Update 482 – ACB Stands For…
Activist Conservative on the Bench
Observers of this week’s hearings in Senate Judiciary on the Supreme Court nomination of Judge Amy Coney Barrett could not have missed the raging tax law question confronting the Court. Economic policy hides on the Court’s docket but that’s the ACA’s constitutionality on the line November 10, just in time for Barrett to hear.
What does Amy Coney Barrett stand for? This, you could have missed. Amy Coney Barrett claims to be apolitical, an originalist, strict constructionist, not policy-driven. But these terms are a smokescreen, hiding the conservative activist behind the curtain. She demonstrates this more clearly than she wants, e.g., as the lone dissenter in Kanter v. Barr, see below.
What are the economic policy stakes and implications of another conservative activist on the bench?
Good weekends, all….
President Trump nominated Judge Amy Coney Barrett to fill the vacancy left by the death of Justice Ruth Bader Ginsburg. But Ginsburg was a progressive juggernaut, Barrett is the inverse: a staunchly conservative activist set to tear down the Affordable Care Act, progressive taxation, and voting rights. During this week’s Senate Judiciary Committee hearing on Barrett’s nomination, Barrett evaded questions about how she might rule on the bench. Judiciary Chair Lindsey Graham has set Barrett’s confirmation vote for next week.
Below, we assess the economic and democratic ramifications of Barrett’s impending confirmation and the absurdity that is the conservative judicial philosophy of originalism.
Barrett’s presumed confirmation will have profound economic and public health implications for the country. Her record demonstrates a clear preference for companies over workers and consumers. While at the 7th Circuit Court of Appeals, Barrett sided with corporations over individuals and employees an astounding 76 percent of the time. Her record is worrisome on many major issues:
- Healthcare: Oral arguments for a case that will decide the future of the Affordable Care Act (ACA) will begin on November 10, and Barrett’s opposition to the legislation is clear. In a 2017 essay, Barrett argued that in his majority opinion in NFIB v. Sebelius (2012), Chief Justice John Roberts “pushed the Affordable Care Act beyond its plausible meaning to save the statute.” Roberts’s decision rested on interpreting the ACA individual mandate penalty as constitutional under Congress’s taxing power. Barrett also praised Scalia’s 2015 dissent in another case that challenged the ACA when he called the majority’s defense of the law “pure applesauce.”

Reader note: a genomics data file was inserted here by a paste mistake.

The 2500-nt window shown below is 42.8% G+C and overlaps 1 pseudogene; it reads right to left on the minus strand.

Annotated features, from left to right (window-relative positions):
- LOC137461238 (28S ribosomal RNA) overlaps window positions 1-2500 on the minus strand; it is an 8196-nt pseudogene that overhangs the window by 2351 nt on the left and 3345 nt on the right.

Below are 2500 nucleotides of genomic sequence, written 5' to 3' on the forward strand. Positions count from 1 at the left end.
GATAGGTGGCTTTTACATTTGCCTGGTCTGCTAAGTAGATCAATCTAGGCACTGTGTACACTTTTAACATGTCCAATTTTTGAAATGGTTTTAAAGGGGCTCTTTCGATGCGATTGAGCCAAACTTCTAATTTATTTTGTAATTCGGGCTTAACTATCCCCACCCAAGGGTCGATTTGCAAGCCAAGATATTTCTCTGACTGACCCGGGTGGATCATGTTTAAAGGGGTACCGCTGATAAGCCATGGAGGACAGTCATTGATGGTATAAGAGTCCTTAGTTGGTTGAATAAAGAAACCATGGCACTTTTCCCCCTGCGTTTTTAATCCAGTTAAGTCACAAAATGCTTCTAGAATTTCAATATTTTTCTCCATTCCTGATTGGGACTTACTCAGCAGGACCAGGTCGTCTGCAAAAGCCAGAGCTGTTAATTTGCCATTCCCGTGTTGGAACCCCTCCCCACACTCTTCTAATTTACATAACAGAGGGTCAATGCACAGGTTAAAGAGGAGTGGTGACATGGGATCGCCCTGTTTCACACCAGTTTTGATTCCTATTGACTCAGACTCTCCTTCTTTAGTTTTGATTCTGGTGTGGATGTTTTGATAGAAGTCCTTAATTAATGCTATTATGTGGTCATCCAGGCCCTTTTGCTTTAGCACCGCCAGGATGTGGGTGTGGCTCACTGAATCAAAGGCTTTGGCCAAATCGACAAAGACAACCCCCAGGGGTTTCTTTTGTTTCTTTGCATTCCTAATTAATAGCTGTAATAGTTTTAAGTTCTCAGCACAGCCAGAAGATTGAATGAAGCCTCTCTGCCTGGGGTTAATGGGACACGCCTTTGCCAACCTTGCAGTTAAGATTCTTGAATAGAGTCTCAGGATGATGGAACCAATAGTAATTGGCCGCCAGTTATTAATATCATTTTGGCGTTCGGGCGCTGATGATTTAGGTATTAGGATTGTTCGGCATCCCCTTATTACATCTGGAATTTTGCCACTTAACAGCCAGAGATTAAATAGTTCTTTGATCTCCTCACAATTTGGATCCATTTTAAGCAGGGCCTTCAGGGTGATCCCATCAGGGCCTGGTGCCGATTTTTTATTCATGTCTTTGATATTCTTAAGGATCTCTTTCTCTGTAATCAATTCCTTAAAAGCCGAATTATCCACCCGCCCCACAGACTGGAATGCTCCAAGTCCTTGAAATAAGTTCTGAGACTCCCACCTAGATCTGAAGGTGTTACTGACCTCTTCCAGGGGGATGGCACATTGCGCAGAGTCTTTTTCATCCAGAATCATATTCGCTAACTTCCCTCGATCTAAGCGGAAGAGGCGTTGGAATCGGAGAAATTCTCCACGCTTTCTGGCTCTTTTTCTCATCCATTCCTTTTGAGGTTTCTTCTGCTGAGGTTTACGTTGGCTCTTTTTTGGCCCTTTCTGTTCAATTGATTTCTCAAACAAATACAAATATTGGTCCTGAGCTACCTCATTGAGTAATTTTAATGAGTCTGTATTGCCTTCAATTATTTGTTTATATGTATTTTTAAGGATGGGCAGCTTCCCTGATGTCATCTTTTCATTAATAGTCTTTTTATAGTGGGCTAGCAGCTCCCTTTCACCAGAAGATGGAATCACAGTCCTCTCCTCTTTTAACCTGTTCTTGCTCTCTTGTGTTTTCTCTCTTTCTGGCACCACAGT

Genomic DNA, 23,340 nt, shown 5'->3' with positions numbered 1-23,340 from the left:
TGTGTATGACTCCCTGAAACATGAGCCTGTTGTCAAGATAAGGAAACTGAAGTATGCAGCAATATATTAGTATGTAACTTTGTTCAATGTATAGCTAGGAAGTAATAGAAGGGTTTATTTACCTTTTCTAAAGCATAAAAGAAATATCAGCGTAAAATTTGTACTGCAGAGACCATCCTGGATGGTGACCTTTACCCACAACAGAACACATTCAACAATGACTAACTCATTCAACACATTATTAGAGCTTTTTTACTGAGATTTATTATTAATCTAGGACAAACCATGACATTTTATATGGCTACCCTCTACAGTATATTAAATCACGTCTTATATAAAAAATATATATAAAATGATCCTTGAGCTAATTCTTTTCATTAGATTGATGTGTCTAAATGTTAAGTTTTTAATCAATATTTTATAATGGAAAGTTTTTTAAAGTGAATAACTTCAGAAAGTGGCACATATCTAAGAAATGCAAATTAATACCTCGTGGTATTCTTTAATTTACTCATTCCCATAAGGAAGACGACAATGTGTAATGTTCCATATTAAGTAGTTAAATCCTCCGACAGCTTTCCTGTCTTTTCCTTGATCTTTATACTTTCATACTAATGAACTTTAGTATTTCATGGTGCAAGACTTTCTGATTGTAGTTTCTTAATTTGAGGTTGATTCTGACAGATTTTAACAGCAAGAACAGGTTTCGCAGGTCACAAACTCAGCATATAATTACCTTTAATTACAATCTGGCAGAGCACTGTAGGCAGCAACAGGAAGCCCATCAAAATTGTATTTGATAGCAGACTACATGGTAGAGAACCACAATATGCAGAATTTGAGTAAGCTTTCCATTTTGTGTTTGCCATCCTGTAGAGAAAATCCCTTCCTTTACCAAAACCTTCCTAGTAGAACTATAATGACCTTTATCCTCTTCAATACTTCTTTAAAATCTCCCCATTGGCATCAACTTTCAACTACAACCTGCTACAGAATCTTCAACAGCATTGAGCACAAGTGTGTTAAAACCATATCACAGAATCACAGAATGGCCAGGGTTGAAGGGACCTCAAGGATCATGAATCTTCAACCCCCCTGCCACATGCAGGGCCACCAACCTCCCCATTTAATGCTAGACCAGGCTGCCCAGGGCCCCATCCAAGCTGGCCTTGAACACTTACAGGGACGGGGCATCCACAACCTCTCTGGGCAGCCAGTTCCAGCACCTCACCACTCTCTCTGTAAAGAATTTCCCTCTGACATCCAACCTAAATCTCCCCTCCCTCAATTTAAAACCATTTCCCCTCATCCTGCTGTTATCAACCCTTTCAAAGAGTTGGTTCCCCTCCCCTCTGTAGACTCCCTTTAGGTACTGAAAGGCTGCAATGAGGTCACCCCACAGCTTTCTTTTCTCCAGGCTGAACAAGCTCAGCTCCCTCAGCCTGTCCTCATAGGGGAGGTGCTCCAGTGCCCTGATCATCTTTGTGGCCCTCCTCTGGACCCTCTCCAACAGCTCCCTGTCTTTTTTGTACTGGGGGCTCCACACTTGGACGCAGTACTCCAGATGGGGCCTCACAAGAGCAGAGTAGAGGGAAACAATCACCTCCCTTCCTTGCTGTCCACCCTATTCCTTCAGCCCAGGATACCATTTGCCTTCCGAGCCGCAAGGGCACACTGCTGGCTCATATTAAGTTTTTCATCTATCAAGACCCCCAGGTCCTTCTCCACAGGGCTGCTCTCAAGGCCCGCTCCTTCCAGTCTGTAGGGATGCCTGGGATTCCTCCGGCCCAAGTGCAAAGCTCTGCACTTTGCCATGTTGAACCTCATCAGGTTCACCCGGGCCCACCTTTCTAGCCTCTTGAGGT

Based on Barrett’s history, it’s almost certain that she will cast a deciding vote in favor of dismantling the ACA. If the ACA is repealed, approximately 29.8 million Americans will be left without health insurance amid a pandemic. Repeal would also be a tax windfall for the wealthy, decreasing taxes for the top 0.1 percent by an average of $198,000 per year.
- Consumer Protections: Barrett’s record on consumer protections is abysmal. In Cheryl Dalton v. Teva North America, et al (2018), Barrett sided with a pharmaceutical company when it was sued by a woman forced to undergo a hysterectomy due to damage from a faulty IUD. In another case, Barrett declined to reconsider a case that ruled that the Federal Trade Commission could not seek restitution for victims of consumer fraud, overturning precedent and weakening the agency.
- Employment Discrimination Protections: In Dale E. Kleber v. CareFusion Corporation (2019), Barrett ruled that protections against age discrimination that apply to employees did not apply to job applicants. In another case, Barrett upheld a policy of racially segregating employees.
- Worker’s Rights: Barrett sided against workers suing for overtime pay and ruled that gig workers would need to go through mandatory arbitration in wage disputes. The nominee also ruled in Bigger v. Facebook Inc. (2019) that employees covered by arbitration agreements would be blocked from receiving notice of class action suits against their employers.